RECENT: Composers Daniel Schorno and John Dante Prevedini discuss creativity, innovation and re-invention with Maria Nockin, Mary Mogil, Giuseppe Pennisi and Roderic Dunnett in our hour-long April 2021 video.
Giovanni Pierluigi da Palestrina was born in the town of Palestrina near Rome 'circa' 1525. Documents hint he first visited Rome in 1537 when he is included as part of the choir of Santa Maria Maggiore. Palestrina nurtured his musical beginnings under the influence of two outstanding exponents of the Northern European style of polyphony: Guillaume Dufay and Josquin des Prez. Indeed, Italy itself had yet to produce a composer of true stature in the art of polyphony. In 1551 Pope Julius III appointed the composer 'maestro di cappella' of the 'Cappella Giulia' and his first compositions were all dedicated to this pontiff. During the next decade, Palestrina occupied many similar prestigious positions, notably in St John Lateran and St Mary Major. In 1571 he returned to the Julian Chapel, where he remained till the end of his life.
The decade of the 1570s was a time of great suffering for Palestrina. He lost his brother, two of his sons and his wife in three separate outbreaks of the plague. During this time he was considering becoming a priest, but instead he remarried a wealthy widow. This gave him financial independence and he was able to compose prolifically till his death. He died in Rome of pleurisy in 1594, leaving behind for posterity 105 masses, 68 offertories, some 140 madrigals, 300 motets, 72 hymns, 35 magnificats, 11 litanies and 4 or 5 sets of lamentations - an output that takes your breath away.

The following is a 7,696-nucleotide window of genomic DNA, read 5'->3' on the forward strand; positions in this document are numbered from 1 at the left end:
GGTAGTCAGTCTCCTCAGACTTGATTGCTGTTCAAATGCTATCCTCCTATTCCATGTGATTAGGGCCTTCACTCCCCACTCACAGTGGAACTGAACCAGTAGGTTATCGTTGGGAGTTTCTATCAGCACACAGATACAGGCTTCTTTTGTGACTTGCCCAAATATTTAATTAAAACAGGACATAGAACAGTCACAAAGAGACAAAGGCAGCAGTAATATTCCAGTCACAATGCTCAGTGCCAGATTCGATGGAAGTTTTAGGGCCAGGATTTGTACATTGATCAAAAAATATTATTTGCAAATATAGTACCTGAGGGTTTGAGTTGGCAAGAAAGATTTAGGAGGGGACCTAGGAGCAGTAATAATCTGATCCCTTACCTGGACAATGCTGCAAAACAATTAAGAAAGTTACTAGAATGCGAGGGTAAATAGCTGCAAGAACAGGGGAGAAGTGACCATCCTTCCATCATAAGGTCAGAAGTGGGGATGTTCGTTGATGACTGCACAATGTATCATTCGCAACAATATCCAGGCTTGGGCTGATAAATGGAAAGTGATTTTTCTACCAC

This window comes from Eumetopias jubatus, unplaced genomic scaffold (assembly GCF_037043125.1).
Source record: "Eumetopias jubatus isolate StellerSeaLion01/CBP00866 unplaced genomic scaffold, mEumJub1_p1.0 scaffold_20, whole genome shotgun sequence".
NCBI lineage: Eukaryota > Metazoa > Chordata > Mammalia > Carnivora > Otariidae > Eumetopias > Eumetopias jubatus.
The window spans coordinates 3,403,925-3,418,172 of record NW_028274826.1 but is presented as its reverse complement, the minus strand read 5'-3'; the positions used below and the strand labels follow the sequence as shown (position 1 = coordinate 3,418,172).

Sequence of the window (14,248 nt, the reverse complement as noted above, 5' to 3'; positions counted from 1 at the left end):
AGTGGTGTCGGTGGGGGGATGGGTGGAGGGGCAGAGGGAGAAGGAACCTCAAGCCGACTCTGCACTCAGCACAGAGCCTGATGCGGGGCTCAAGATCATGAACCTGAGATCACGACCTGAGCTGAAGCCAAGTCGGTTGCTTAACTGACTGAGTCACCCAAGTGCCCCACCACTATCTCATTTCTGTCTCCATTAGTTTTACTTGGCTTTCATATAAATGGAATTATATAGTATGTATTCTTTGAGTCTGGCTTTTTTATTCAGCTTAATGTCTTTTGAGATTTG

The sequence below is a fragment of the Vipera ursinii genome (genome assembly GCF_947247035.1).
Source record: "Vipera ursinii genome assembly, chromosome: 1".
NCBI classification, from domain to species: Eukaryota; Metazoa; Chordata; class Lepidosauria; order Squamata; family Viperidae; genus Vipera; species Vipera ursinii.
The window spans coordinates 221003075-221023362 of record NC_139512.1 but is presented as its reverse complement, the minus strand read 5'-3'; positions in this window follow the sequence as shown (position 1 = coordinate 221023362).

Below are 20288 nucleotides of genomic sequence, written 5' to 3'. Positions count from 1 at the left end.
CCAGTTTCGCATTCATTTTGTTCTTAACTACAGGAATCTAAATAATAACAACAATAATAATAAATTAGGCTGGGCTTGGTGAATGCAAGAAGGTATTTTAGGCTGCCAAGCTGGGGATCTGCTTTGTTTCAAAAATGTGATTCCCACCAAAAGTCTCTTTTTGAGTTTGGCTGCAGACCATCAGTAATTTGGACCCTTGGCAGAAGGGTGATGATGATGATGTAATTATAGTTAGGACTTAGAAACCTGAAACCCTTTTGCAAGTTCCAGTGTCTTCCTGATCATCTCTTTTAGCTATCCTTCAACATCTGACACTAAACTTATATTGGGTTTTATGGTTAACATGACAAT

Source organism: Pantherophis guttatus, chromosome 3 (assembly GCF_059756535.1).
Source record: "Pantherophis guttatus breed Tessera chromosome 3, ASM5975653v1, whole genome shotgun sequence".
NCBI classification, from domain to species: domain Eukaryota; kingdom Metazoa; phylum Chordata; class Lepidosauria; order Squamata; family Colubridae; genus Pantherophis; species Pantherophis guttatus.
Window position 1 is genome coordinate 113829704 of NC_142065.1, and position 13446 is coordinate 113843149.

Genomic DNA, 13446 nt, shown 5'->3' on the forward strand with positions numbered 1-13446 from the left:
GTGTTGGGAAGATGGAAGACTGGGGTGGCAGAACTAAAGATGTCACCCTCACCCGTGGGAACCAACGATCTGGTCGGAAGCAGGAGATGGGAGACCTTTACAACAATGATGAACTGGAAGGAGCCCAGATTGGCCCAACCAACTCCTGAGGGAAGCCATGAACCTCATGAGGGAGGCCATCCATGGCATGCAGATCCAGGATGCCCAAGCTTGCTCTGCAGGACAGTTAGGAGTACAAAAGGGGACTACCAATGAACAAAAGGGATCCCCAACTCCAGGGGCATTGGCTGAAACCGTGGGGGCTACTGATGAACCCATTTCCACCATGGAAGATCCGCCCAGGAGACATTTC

Palestrina's style of writing is never rigid or static, thus allowing the music to flow with a dynamic sweetness that consistently uplifts. The melodies contain few leaps between notes, and whenever a leap occurs it is always small and immediately countered by a stepwise motion in the opposite direction. Dissonances are at a premium, and whenever they appear they are always confined to suspensions, passing notes and weak beats. Above all, Palestrina's musical phrasing always followed the syntax of the sentences, a device not always observed by earlier composers.
Listen — Palestrina: Surrexit Pastor Bonus
(track 11, 0:00-0:57) © 2018 The Church of St Luke in the Fields :
The Motet and Mass 'Tu es Petrus' are both magnificent pieces, masterfully crafted and grandiose with a pervading sense of joy, while the rest of the motets that fill this issue offer a protracted traversal of the Church's liturgical year in music that is filled with a longing for the presence of God and that undying happiness that man hopes to experience after his departure from this world.
Listen — Palestrina: Credo (Missa Tu es Petrus)
(track 4, 0:00-1:00) © 2018 The Church of St Luke in the Fields :
David Shuler and his choristers deliver interpretations of sheer beauty brimming with natural and musical phrasing, spot-on-intonation and a glorious tonal blend, and never for a moment does Palestrina's polyphonic writing fail to touch the heart.
Listen — Palestrina: Agnus Dei (Missa Tu es Petrus)
(track 6, 6:34-7:30) © 2018 The Church of St Luke in the Fields :
Sumptuous sound and gorgeous presentation are truly the final icing on the cake.
Copyright © 8 March 2020